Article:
Remember, you can make these return and volatility columns maximize anything you’d like — Correlation, Beta, anything. You can also randomize anything you’d like to optimize for within reason — you just need to ensure the logic works, and that it’s incorporated properly (Hint: I’ve taken entire strategies, and simply put a Monte Carlo simulations loop at the VERY end when calculating return, and added weights or thresholds in to be randomized and multiplied by the returns to optimize for them — it could even theoretically be randomized before the entries, just put a loop in there and randomize your entry characteristics.). My hope is to open you up a world of possibilities for Monte Carlo simulations to solve equations you never thought possible.

#sharpe_arr.argmax()
#MC_SR = sharpe_arr[7145] #Plug in to sharpe_arr10.094382

#find max SR per vol arr and SR array (for plotting)
max_sr_vol = vol_arr[sharpe_arr.argmax()]
max_sr_ret = ret_arr[sharpe_arr.argmax()] #85563 is max idx

#Save optimal weights, calc SR_annualized,
idx = sharpe_arr.argmax()
#all_weights[idx]
MC_SR = sharpe_arr[idx]
print(MC_SR)
SR_ann = np.sqrt((MC_SR))*12
SR_ann

print('Max Sharpe:',MC_SR)
print('Max Annualized Sharpe',SR_ann)
print('max sr ret:',max_sr_ret)
#print('Max sr vol:',max_sr_vol)


My next example is a more common Monte Carlo simulations method, using Portfolio characteristics to predict expected returns, variance and worst-case scenarios. I’ll use the same data in my example, and plot them out for visualization. Don’t worry, this one is MUCH simpler.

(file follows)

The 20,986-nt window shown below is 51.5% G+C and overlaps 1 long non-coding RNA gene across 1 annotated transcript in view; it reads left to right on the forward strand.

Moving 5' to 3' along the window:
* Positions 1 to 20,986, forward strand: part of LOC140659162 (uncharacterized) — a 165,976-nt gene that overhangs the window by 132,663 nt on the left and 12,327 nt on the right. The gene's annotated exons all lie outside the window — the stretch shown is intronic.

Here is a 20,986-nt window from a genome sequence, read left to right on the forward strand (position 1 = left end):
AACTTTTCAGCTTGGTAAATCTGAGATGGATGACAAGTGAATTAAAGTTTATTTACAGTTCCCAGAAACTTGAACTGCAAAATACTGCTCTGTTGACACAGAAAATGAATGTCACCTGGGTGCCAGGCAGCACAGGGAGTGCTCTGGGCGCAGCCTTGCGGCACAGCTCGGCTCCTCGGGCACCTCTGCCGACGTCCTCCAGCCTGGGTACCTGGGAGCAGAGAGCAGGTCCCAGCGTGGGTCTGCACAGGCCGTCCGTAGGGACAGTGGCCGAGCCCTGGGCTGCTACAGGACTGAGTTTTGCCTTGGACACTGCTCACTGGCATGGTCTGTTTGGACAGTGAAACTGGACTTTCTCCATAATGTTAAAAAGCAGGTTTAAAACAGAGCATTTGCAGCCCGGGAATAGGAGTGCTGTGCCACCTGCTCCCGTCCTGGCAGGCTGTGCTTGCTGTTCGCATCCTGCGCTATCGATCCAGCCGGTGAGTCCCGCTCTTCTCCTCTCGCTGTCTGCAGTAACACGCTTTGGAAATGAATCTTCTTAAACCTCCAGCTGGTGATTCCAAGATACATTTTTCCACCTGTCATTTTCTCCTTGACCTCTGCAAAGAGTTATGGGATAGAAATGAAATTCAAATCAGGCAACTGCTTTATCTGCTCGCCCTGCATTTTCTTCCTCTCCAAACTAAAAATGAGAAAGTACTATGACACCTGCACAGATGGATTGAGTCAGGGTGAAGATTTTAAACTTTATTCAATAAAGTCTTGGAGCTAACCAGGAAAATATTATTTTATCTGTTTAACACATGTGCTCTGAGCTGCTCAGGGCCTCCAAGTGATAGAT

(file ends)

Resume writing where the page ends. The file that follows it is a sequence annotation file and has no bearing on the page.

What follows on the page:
This example simply requires you to pull the mean daily (log) return and the daily standard deviation of your system/portfolio. Once you plug those values in, you have everything you need, just plug in a number of iterations in the range(), and ensure your plot is INSIDE the loop, with the .show() outside.

import numpy as np
import numpy.random as nrand
import matplotlib.pyplot as plt
import math

#Define vars
S = 1000000
T = 252
mu = 1.92246
vol = .86123  #Between .76 and .86

result = []
for i in range(1000):
daily_returns = np.random.normal(mu/T,vol/math.sqrt(T),T)+1

price_list = [S]

for x in daily_returns:
price_list.append(price_list[-1]*x)
result.append(price_list[-1]) #appending each runs end value --to calculate the mean return